US Court Upholds Tough Vermont Auto Emissions Law
Author: Scott Malone
In his decision, Judge William K. Sessions found that the
Vermont law -- which regulates greenhouse gas emissions -- did
not conflict with federal regulations on fuel economy.
"The plaintiffs failed to prove the regulations were
preempted," Sessions wrote in his decision.
Automakers General Motors Corp and DaimlerChrysler AG --
which has since sold its Chrysler unit -- sued in 2005 to block
the law, arguing that states do not have the authority to
regulate the amount of CO2 released by cars, which is closely
related to fuel economy.
"It makes sense that only the federal government can
regulate fuel economy," said Dave McCurdy, president and chief
executive of the Alliance of Automobile Manufacturers, in a
statement. "The Alliance will continue studying the decision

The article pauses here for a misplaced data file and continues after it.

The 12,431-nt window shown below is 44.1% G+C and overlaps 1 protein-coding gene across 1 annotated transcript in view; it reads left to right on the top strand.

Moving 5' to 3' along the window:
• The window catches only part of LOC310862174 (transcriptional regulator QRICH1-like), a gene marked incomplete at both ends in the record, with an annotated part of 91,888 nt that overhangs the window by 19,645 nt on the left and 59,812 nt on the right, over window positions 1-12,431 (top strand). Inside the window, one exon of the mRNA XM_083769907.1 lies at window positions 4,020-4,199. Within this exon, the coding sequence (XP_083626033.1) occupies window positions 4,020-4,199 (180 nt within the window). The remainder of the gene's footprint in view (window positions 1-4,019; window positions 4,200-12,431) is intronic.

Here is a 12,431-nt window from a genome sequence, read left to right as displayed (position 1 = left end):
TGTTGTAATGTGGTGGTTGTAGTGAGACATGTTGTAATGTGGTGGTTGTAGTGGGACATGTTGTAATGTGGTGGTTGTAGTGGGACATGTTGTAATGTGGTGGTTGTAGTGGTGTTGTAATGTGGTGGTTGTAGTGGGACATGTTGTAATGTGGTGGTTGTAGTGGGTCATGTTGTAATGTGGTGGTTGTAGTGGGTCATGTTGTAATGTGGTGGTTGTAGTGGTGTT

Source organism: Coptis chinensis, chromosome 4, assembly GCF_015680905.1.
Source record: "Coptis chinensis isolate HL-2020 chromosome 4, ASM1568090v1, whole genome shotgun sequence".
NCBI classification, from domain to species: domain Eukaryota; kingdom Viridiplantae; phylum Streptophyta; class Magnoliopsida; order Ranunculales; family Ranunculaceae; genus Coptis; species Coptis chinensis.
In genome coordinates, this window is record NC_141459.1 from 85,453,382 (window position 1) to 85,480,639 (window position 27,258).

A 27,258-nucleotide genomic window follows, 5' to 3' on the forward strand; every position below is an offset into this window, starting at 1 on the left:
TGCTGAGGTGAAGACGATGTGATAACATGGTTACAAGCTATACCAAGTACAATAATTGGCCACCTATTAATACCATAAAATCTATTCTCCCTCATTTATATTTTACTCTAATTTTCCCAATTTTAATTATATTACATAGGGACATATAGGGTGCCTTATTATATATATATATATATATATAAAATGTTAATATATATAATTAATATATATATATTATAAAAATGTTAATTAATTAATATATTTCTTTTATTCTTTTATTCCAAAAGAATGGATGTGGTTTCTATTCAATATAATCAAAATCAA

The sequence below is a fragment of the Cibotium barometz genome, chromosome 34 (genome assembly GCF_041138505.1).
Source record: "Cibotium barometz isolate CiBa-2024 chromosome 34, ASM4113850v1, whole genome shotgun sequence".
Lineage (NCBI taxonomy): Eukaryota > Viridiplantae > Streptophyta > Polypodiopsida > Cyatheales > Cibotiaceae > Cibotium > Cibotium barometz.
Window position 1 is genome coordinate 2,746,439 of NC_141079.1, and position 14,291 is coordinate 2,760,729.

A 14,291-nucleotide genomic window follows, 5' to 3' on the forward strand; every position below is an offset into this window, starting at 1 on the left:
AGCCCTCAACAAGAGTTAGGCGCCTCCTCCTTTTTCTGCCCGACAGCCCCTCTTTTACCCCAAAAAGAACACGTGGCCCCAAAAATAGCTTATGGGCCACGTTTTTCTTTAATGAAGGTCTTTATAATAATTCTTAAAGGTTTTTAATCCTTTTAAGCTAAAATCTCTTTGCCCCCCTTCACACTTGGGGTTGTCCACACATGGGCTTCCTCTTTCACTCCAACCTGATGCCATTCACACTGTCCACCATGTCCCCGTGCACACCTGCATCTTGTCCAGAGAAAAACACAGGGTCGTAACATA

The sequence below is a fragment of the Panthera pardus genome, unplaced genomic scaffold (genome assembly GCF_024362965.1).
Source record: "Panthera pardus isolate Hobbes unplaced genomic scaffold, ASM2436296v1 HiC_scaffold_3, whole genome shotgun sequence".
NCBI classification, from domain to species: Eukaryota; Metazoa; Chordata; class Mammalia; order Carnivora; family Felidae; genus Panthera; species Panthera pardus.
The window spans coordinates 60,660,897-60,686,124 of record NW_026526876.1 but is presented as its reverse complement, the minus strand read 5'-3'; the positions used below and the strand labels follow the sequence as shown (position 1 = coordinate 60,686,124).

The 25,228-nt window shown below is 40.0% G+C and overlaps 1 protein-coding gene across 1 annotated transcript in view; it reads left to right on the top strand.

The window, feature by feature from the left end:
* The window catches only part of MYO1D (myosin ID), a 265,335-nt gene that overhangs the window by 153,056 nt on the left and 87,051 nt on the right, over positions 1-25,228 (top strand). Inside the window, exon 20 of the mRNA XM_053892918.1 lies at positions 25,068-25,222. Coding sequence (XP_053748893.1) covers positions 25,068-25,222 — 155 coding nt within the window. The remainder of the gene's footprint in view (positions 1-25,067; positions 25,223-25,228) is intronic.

and considering the options, including an appeal."
The Alliance represents nine major auto manufacturers,
including the largest players in the US market --- GM, Toyota
Motor Co , Ford Motor Co and Chrysler.
Vermont officials were not immediately available for
Vermont is one of nearly a dozen states that followed
California's lead in adopting the strict standard, which is
tougher than federal rules and is intended to reduce the rise
in global temperatures and changing weather patterns associated
with greenhouse gas emissions.
The automakers argued that they could not meet the new
standards, and in court testimony said they would have to pull
out of the state as a result.
California, which is allowed under federal clean air laws
to adopt its own standards on auto emissions, first developed
the new guidelines, which call for a 30 percent reduction in
carbon dioxide emissions by cars and light trucks, starting
with 2009 models.
Connecticut, Maine, Massachusetts, New Jersey, New York,
Oregon, Rhode Island and Washington have also adopted the
Automakers have also sued California and Rhode Island,
though the Vermont case was first to go to trial. The
month-long trial wrapped up in May.